Virtual Spring Cleaning (part 5 of X) in which I release Backblaze::B2(::Async)
I'm a sucker for early access to free APIs. So I quickly went forward when Backblaze opened up access to their B2 storage API, and implemented a client for it, Backblaze::B2. I feel a bit guilty for releasing a module without having a use case for it myself, but instead of letting it rot on my filesystem, I'm putting it out for others to use.
Thanks to talks by Paul Evans at YAPC::Europe 2015, I learned about the Futures module which implements Promises for Perl. Thanks to Search::ElasticSearch, I got to spend some time with Promises and really like the API of both. I found that compared to the callback approach of AnyEvent, I was able to consistently shave two or three lines from every asynchronous call. And when you deal with an asynchronous API, having less boilerplate clutter really counts.
I decided to structure the module fairly close to Search::Elasticsearch, to keep it as asynchronous as possible while not getting lost in a maze of callbacks all dissimilar.
As implemented, the module allows storing and retrieval of files on B2. It also implements storing the credentials for applications. The management of the buckets and partial uploads of large files is not yet completely implemented. Likely, this will come once I find an actual use for this module, like storing a minicpan on it.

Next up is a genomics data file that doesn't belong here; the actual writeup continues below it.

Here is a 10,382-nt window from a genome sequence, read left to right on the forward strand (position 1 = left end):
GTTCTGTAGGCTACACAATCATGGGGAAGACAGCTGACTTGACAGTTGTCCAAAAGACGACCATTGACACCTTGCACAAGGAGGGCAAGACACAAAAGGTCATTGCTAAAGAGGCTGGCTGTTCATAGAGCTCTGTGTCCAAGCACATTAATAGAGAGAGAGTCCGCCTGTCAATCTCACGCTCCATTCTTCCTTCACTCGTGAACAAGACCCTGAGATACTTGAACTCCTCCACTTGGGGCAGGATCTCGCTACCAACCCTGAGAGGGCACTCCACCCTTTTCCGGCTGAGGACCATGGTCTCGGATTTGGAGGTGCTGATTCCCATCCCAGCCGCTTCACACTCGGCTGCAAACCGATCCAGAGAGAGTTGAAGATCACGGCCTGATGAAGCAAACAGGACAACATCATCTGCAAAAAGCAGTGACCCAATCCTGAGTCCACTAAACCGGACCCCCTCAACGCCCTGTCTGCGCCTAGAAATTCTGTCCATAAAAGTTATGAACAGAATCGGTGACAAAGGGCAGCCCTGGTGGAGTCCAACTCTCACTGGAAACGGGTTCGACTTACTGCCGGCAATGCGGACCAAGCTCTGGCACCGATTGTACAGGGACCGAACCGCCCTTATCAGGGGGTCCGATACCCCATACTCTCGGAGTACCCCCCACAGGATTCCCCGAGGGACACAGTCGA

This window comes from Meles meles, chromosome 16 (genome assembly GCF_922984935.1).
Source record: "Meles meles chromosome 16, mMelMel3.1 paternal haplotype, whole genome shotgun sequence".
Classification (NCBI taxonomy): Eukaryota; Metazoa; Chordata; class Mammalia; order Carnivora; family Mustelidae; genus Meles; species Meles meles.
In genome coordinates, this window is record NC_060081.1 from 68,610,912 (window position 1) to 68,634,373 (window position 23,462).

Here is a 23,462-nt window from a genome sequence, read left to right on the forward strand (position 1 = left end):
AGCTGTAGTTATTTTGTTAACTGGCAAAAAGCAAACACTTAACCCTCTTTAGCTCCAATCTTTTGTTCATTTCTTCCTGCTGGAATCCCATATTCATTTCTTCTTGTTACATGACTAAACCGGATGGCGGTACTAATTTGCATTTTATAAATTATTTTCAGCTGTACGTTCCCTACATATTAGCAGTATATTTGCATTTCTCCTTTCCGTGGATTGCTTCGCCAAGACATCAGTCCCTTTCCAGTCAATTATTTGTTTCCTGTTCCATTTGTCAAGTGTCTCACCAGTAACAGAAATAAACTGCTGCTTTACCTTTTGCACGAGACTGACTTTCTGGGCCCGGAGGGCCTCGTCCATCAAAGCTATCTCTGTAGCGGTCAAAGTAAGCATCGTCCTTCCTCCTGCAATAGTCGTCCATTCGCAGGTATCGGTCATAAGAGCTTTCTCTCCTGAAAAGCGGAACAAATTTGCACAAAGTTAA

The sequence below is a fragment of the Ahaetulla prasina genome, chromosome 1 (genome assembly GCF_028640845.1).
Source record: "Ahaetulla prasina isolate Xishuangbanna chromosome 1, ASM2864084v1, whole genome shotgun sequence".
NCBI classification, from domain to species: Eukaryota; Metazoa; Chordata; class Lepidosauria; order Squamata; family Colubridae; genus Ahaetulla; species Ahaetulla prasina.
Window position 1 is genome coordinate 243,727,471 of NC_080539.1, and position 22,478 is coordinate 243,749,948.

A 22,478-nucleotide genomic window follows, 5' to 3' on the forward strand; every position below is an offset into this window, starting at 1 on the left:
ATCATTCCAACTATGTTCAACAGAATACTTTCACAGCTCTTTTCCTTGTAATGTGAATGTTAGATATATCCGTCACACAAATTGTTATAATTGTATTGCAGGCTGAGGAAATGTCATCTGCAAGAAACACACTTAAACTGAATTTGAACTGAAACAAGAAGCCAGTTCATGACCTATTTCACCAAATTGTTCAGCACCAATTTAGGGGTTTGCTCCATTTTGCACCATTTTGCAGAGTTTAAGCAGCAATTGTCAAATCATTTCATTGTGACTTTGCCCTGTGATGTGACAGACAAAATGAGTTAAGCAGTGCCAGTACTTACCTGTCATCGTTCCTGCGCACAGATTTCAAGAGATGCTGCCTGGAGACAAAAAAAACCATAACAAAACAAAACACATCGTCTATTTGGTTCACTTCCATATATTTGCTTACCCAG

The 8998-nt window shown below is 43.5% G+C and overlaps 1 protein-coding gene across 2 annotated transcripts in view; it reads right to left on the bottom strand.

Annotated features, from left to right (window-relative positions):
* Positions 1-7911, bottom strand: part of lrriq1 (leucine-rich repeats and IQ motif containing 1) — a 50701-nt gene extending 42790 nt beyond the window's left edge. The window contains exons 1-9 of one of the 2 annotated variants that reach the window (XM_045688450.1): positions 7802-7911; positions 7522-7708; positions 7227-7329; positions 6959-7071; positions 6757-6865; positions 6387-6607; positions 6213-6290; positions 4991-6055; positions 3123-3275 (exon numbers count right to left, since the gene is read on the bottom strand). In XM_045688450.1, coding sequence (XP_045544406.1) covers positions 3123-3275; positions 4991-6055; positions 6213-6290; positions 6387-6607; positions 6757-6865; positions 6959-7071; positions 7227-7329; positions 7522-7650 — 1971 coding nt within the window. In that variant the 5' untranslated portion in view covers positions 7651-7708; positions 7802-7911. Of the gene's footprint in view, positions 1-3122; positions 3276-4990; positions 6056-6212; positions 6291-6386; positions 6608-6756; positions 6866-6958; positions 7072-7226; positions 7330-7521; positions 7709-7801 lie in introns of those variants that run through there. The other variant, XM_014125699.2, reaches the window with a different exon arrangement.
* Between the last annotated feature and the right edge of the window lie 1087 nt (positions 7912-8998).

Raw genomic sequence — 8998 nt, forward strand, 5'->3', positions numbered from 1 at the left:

I'm not too fond of splitting up the code into Moo::Roles as Search::Elasticsearch does, so I just implemented the asynchronous
API first and then created the synchronous API as a thin wrapper over the
asynchronous API which simply calls
await on all results, forcing
the asynchronous execution back into a synchronous/eager mode.
Had I used the Futures module instead of keeping with what Elasticsearch uses, I wouldn't even have had to write my own
await routine but could have used what Futures provides. Maybe I should do a rewrite of the module using Futures just to see the differences. On the other hand, I'm not sure whether mixing Promises and Futures works well.